Quality: Management, Sanitation and Investigation
Algae are photosynthetic
plants that contain chlorophyll and have a simple reproductive structure
but do not have tissues that differentiate into true roots, stems, or leaves.
They do, however, grow in many forms. Some species are microscopic single
cells; others grow as mass aggregates of cells (colonies) or in strands
(filaments). Some even resemble plants growing on the lake bottom.
The algae are an
important living component of lakes. They:
convert inorganic material
to organic matter through photosyn thesis;
oxygenate the water,
also through photosynthesis;
serve as the essential
base of the food chain; and
affect the amount of
light that penetrates into the water column. Like most plants, algae require
light, a supply of inorganic nutrients, and specific temperature ranges
to grow and reproduce. Of these factors, it is usually the supply of nutrients
that will dictate the amount of algal growth in a lake. In most lakes,
increasing the supply of nutrients (especially phosphorus) in the water
will usually result in a larger algal population.
that Affect Algal Growth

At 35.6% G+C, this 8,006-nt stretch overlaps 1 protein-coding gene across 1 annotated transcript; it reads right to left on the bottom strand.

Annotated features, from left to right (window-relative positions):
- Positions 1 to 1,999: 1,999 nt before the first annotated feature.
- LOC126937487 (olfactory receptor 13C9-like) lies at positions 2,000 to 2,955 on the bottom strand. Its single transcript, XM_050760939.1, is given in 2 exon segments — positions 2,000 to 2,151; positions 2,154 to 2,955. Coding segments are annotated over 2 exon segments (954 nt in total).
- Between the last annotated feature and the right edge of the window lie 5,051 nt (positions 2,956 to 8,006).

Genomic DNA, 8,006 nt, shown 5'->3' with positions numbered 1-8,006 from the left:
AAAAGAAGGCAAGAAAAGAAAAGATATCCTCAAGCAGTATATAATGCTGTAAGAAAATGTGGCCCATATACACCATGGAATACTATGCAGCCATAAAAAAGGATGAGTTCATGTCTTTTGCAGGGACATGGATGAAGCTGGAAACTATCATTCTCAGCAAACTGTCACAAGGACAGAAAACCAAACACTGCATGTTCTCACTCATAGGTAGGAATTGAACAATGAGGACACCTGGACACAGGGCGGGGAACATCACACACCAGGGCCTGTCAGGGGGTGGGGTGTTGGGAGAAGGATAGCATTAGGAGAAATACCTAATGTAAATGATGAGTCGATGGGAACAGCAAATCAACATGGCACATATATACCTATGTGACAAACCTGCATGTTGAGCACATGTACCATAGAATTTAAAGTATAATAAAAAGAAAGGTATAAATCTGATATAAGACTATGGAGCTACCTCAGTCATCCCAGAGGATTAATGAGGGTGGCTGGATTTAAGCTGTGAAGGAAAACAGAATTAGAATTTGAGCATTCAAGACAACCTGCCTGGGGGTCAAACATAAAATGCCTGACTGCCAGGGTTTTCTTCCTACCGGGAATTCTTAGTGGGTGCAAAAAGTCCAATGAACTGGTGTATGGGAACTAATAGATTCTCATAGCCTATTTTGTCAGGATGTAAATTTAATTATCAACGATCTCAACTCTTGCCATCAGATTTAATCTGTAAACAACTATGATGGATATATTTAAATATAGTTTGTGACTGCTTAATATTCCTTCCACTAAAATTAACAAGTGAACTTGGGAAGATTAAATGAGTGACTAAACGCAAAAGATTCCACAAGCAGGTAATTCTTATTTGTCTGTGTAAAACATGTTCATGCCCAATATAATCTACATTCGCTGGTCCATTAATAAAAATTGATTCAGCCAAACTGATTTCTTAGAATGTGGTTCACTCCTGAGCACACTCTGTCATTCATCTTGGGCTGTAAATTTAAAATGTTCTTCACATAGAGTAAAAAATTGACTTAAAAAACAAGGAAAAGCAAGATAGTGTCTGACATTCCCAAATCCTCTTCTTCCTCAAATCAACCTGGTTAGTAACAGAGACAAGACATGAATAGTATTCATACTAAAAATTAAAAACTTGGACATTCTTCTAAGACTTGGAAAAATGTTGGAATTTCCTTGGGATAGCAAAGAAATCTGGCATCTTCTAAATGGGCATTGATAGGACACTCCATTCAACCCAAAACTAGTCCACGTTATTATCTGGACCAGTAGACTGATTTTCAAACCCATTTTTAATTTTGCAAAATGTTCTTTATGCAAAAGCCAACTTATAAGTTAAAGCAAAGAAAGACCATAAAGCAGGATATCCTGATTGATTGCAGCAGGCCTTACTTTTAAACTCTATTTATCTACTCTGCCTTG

There are a number
of environmental factors that influence algal growth. The major factors
It is a combination
of these and other environmental factors that determines the type and quantity
of algae found in a lake. It is important to note, however, that these
factors are always in a state of flux. This is because a multitude of events,
including the change of seasons, develop ment in the watershed, and rainstorms
constantly create "new environments" in a lake.
the amount of light
that penetrates the water (determined by the intensity of sunlight, the
amount of suspended material, and water color);
the availability of
nutrients for algal uptake (determined both by source and removal mechanisms);
water temperature (regulated
by climate, altitude, et cetera);
the physical removal
of algae by sinking or flushing through an outflow;
grazing on the algal
population by microscopic animals, fish, and other organisms;
parasitism by bacteria,
fungi, and other microorganisms; and
from other aquatic plants for nutrients and sunlight.
changes may or may not present optimal habitats for growth or even survival
for any particular species of algae. Consequently, there is usually a succession
of different species in a lake over the course of a year and from year
of one or more species of algae is termed a bloom. Algal blooms,
usually occurring in response to an increased supply of nutrients, are
often a disturbing symptom of cultural eutrophication.
Blooms of algae can
give the water an unpleasant taste or odor, reduce clarity, and color the
lake a vivid green, brown, yellow, or even red, depending on the species.
Filamentous and colonial algae are especially troublesome because they
can mass together to form scums or mats on the lake surface. These mats
can drift and clog water intakes, foul beaches, and ruin many recreational
designed to monitor the algal condition of a lake usually require the volunteers
the water clarity;
the density of the algal
the concentration of
the critical algal nutrient, phosphorus.